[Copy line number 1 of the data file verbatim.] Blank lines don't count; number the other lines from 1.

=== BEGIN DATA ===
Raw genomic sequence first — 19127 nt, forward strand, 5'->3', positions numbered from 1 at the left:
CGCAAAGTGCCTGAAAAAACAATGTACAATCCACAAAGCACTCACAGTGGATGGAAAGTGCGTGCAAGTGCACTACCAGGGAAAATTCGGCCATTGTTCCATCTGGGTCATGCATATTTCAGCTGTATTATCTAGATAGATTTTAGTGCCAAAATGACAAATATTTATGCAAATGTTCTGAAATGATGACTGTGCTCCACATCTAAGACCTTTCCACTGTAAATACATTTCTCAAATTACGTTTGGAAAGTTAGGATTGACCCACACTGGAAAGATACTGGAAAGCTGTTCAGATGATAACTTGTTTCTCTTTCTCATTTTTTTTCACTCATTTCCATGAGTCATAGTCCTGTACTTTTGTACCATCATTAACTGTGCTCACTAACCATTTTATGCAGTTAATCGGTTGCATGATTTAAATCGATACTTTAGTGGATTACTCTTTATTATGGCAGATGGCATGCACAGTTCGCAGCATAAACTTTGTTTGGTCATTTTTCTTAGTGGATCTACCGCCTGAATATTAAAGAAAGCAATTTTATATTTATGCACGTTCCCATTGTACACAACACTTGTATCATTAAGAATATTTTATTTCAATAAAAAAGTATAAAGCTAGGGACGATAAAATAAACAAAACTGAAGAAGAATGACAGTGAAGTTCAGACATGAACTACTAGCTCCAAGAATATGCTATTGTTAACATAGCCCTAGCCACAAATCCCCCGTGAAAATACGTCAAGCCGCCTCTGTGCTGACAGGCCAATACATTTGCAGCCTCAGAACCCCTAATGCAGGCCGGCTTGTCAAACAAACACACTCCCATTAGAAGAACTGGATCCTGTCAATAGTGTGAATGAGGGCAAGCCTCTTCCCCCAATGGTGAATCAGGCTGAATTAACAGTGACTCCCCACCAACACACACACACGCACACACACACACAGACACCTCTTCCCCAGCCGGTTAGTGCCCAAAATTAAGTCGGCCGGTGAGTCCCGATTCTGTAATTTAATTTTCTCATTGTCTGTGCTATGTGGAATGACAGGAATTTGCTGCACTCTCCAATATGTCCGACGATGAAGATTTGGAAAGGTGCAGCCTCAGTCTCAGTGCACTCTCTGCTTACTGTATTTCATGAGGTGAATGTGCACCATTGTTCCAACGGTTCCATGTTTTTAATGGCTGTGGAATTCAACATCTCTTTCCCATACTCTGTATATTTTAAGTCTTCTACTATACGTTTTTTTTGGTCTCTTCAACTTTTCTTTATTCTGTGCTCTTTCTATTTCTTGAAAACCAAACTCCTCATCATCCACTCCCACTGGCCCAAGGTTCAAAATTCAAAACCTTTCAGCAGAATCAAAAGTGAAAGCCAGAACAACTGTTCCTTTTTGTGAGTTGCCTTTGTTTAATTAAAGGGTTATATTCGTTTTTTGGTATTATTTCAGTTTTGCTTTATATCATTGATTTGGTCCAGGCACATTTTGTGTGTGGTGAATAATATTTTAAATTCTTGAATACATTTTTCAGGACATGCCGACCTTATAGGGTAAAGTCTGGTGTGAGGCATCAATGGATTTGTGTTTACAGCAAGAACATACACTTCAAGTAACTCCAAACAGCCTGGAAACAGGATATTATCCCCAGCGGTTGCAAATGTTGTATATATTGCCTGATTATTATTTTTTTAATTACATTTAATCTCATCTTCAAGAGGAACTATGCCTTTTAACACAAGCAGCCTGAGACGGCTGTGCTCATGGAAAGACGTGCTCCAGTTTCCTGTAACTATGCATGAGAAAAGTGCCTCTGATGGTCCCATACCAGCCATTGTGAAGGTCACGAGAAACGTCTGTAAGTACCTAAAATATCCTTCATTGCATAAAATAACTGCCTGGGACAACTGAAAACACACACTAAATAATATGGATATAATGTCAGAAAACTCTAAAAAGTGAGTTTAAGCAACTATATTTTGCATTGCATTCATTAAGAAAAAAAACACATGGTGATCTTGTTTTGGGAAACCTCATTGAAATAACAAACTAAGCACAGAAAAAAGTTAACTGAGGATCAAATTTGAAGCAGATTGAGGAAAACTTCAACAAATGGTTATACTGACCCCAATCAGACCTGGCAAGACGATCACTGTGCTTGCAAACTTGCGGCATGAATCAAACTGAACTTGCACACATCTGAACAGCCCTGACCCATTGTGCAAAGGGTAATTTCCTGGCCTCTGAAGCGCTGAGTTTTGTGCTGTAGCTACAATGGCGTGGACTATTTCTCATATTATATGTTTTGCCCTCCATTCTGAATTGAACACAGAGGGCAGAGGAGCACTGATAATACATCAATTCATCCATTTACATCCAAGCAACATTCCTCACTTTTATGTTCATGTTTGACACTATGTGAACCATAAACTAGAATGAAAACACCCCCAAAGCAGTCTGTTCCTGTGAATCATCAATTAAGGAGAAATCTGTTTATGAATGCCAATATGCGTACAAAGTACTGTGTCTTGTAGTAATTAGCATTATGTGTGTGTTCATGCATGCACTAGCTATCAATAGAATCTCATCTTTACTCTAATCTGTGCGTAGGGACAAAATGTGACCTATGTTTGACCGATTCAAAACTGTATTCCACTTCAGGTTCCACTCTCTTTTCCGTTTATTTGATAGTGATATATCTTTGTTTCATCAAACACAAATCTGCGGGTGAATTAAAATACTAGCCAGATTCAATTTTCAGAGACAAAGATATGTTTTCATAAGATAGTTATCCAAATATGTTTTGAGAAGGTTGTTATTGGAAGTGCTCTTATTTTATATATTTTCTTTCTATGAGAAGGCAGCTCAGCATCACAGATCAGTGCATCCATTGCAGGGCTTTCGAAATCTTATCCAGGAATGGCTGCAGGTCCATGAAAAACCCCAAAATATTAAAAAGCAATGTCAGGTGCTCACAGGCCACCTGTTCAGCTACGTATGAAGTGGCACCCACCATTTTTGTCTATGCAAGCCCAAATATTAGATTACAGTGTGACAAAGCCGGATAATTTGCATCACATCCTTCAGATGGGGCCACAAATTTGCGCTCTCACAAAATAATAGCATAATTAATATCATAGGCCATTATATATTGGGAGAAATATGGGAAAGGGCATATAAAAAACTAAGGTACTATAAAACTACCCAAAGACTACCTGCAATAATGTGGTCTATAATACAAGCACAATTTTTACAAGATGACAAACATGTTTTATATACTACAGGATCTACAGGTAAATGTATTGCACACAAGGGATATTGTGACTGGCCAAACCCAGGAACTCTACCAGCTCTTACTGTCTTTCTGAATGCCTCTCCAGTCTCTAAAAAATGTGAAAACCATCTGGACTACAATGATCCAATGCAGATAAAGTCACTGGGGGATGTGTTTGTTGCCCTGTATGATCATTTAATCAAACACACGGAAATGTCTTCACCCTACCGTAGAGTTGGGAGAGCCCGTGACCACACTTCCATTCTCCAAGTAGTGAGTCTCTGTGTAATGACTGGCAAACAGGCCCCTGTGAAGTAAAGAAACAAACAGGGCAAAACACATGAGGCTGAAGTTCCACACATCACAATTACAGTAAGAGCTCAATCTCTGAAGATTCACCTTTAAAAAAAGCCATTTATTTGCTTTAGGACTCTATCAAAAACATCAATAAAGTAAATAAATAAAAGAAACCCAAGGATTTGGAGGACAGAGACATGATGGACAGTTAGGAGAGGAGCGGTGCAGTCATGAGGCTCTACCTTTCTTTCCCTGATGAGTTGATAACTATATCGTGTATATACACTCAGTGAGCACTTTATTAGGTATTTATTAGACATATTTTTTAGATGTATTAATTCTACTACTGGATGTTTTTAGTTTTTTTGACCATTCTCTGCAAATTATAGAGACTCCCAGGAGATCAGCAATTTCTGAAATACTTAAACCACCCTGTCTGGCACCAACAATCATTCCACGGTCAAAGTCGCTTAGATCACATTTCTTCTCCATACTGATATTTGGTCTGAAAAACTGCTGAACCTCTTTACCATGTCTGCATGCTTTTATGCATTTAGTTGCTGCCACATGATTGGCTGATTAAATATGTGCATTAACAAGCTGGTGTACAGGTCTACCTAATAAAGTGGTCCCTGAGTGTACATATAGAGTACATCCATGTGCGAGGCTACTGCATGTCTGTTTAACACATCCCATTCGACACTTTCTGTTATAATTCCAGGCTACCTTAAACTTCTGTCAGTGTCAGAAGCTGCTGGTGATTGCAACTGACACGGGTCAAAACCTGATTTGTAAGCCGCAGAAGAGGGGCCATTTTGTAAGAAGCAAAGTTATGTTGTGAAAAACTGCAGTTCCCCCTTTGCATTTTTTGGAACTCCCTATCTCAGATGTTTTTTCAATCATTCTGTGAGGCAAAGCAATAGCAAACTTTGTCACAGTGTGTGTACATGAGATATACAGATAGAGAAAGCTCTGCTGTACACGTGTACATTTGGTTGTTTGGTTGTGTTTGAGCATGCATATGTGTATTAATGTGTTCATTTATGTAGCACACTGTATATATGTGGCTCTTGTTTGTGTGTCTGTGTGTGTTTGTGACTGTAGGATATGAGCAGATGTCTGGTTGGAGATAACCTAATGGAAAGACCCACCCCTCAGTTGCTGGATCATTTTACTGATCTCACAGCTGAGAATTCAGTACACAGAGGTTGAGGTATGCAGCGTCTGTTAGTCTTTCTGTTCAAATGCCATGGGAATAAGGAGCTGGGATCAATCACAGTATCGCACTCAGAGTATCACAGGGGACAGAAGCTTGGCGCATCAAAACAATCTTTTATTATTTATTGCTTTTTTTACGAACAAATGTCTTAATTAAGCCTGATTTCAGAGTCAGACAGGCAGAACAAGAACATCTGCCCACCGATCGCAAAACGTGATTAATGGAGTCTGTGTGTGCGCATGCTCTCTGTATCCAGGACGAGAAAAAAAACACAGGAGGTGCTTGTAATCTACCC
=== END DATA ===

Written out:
Raw genomic sequence first — 19127 nt, forward strand, 5'->3', positions numbered from 1 at the left: